WASHINGTON – The American Institute of Architects (AIA) is recognizing Boston-based MASS Design Group with its 2021 Collaborative Achievement Award.
The Collaborative Achievement Award recognizes and encourages collaboration among design professionals, clients, organizations, knowledge communities and others that have had a beneficial influence on or advanced the architectural profession.
Boston-based MASS Design Group is an interdisciplinary collective comprised of 120 architects, landscape architects, engineers, furniture designers, writers and filmmakers. MASS is a 501(c)(3) nonprofit, deeply committed to equitable, community-driven design ensuring that architecture addresses the social issues facing the world. Since its founding, MASS has donated more than $8 million in design services and unlocked more than $80 million in capital project investment through savvy philanthropic outreach.
With its mission embedded in its name—MASS is an acronym for Model of Architecture Serving Society—the company was founded on the notion that buildings hold the power to heal. The firm’s early work explored the ways in which architecture can improve health and well-being, and projects in Rwanda and Haiti delivered dignified buildings that strengthen the healing services its partners in those countries provide. The practices learned in those early projects established the framework that allows MASS to inform policy development, emerging research, and projects that address inequality. With 30 projects built or under construction around the world, including the lauded National Memorial for Peace and Justice in Montgomery, Alabama, each new effort is characterized by MASS’ dedication to exploring the deep connections between human and ecological health.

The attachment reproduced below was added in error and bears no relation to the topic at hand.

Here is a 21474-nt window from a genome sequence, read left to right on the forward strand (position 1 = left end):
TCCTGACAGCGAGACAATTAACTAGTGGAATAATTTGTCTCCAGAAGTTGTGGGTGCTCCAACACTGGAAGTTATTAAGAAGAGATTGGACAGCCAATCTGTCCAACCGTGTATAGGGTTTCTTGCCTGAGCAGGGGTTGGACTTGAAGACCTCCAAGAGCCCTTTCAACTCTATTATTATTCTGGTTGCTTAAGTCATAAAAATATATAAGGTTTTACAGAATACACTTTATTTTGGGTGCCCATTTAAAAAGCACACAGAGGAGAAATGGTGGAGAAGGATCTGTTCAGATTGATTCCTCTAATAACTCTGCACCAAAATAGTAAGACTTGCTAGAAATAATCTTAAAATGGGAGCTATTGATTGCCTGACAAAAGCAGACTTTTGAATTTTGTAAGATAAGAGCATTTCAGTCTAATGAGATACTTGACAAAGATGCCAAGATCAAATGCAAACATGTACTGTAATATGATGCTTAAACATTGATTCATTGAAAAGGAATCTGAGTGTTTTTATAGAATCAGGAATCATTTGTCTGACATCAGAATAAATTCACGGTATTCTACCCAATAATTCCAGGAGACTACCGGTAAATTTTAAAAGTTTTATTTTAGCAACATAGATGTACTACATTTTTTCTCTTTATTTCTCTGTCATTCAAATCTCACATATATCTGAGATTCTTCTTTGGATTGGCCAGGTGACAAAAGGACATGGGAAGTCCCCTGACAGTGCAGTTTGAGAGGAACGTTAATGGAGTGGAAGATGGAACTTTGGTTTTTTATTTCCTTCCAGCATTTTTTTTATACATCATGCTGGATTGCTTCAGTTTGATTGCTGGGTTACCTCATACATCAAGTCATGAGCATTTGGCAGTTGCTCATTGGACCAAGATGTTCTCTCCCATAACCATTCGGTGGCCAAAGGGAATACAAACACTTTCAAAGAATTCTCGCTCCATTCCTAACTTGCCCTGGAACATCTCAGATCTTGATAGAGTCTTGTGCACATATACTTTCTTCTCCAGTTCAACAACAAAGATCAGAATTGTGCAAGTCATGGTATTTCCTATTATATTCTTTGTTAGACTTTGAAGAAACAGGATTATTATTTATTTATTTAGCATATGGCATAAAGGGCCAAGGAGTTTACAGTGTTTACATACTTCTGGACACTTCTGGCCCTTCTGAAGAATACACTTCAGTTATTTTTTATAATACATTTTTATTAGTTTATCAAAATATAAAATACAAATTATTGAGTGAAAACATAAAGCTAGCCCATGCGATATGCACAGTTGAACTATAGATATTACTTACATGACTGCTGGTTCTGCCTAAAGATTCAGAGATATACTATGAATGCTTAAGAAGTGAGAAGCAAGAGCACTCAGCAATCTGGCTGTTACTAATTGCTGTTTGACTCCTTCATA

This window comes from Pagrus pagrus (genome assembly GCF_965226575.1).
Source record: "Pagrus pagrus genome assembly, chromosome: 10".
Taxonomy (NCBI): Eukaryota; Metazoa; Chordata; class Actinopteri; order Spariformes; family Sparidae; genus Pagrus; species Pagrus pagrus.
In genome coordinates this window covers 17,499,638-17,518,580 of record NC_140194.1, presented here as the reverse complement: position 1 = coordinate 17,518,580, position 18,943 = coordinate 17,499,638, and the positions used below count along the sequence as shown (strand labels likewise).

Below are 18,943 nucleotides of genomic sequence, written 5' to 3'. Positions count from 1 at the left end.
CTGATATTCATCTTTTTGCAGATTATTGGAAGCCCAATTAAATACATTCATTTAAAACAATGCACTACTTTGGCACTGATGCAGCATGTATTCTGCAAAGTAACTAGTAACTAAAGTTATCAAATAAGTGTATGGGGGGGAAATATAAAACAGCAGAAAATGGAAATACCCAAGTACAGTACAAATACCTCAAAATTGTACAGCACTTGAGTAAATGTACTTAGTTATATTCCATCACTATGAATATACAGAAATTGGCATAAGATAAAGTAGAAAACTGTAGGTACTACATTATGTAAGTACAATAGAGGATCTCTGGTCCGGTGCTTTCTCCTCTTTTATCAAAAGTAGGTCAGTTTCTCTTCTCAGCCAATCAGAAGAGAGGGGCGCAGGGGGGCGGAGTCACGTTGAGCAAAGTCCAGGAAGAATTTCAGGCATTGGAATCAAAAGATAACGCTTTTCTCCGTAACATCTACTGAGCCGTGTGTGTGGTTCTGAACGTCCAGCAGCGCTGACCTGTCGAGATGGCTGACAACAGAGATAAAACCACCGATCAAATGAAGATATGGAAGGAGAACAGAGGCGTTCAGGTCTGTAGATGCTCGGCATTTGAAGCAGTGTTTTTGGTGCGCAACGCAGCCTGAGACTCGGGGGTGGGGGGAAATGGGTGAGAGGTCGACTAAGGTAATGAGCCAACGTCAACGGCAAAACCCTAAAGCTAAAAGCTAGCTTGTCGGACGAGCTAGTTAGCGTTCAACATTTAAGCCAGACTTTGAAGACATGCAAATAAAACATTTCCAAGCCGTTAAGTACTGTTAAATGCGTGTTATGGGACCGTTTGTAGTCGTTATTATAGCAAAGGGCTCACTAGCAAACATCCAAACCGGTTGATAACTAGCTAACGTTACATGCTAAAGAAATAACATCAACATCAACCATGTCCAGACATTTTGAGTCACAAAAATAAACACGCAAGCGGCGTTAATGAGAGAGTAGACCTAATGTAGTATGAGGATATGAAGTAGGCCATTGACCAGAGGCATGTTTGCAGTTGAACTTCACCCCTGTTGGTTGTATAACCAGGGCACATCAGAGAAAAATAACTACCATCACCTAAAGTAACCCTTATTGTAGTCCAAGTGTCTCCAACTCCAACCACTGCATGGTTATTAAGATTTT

From its earliest days, MASS has dealt closely with infectious diseases, experience that has proved invaluable during the global COVID-19 pandemic. When social distancing measures were enacted across most of the country last March, MASS quickly turned to its compilation of best practices for spatial strategies that help slow contagion and assisted Boston Health Care for the Homeless Program in designing temporary treatment facilities in the city. Guided by MASS’ collaborative process, the combination of design, medical, nonprofit, and government forces allowed the program to begin treating patients within one week of initial planning.
An innovative leader that has already served more than 500,000 people through its work, MASS has unlocked architecture’s capacity to serve the greater good and build a more equitable and just society. MASS’ eagerness to collaborate produces critical infrastructure and buildings that focus on the dignity and well-being of those they serve.